The Shoprite Group is working to restock and rebuild affected stores in KwaZulu-Natal and Gauteng where unrest erupted earlier this week, the retailer said in a statement yesterday. Picture Henk Kruger/African News Agency (ANA)
The Shoprite Group is working to restock and rebuild affected stores in KwaZulu-Natal and Gauteng where unrest erupted earlier this week, the retailer said in a statement yesterday. Picture Henk Kruger/African News Agency (ANA)

Shoprite is working to rebuild stores in KZN and Gauteng

By BR Reporter Time of article published Jul 15, 2021

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The Shoprite Group is working to restock and rebuild affected stores in KwaZulu-Natal and Gauteng where unrest erupted earlier this week, the retailer said in a statement yesterday.

The company said that it would re-open stores for business in these areas as soon as it is safe for both customers and employees.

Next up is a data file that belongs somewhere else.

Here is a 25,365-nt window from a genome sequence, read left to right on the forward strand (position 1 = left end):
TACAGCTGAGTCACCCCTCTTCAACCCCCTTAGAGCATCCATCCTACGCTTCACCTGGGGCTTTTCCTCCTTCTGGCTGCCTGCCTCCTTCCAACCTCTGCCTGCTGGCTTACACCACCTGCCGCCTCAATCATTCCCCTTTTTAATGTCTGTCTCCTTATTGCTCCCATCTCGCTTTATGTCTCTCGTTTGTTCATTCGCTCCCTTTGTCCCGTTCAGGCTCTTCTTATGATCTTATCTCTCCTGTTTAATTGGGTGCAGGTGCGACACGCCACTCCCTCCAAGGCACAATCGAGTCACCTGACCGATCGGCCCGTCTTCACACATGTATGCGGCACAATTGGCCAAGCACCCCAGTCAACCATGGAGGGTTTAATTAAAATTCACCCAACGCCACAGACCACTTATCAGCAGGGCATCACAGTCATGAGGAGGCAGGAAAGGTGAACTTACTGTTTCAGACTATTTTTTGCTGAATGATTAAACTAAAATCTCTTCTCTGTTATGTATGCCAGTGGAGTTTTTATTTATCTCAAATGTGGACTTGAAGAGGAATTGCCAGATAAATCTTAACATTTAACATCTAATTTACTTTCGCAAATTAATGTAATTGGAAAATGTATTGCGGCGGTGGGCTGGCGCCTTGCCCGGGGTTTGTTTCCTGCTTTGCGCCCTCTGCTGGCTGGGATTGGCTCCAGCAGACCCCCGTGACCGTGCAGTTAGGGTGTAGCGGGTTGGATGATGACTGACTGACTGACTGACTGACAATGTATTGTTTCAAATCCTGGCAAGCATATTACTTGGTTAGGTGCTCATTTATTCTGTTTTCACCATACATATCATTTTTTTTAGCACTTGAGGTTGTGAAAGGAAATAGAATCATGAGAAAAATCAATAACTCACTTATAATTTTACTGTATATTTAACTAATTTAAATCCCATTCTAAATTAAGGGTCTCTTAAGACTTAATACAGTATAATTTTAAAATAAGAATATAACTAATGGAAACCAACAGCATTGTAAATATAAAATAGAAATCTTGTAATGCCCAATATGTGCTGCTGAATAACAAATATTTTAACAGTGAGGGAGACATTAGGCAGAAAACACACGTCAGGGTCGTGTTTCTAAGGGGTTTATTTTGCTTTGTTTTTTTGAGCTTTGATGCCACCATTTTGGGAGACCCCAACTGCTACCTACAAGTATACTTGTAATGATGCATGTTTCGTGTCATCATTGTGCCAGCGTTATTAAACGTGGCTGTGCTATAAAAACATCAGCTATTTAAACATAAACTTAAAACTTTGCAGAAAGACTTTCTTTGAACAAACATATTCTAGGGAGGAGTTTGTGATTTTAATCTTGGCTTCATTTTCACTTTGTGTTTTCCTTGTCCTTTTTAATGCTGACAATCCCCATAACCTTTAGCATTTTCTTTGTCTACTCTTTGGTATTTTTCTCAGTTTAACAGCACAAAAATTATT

However, in other parts of the country all the Shoprite’s stores are fully operational and fully stocked.

“While we have been affected by the violence, looting, arson and vandalism, we are doing everything in our power to restock shelves as quickly as possible,” the group said.

The South African retailer condemned the unrest and lawlessness which affected the livelihoods and lives of millions of South African citizens and targeted businesses that make positive contributions to the economy and job creation.

Shoprite said: “The mayhem and destruction are everyone’s loss, particularly in a country ravaged by a poor economy and joblessness, which have been exacerbated by the pandemic. The riots are only making our challenges, including food security, greater.

“We are especially grateful to our loyal customers, many of whom have reached out and offered to help with clean-up operations and want to assure our customers that we are working day and night to continue to feed and support the nation,” the group added.

According to the South African Property Owners Association, the looting and destruction of retail outlets and shopping centres in the Gauteng and KwaZulu-Natal provinces has resulted in well over R10-billion worth of damage.

BUSINESS REPORT ONLINE

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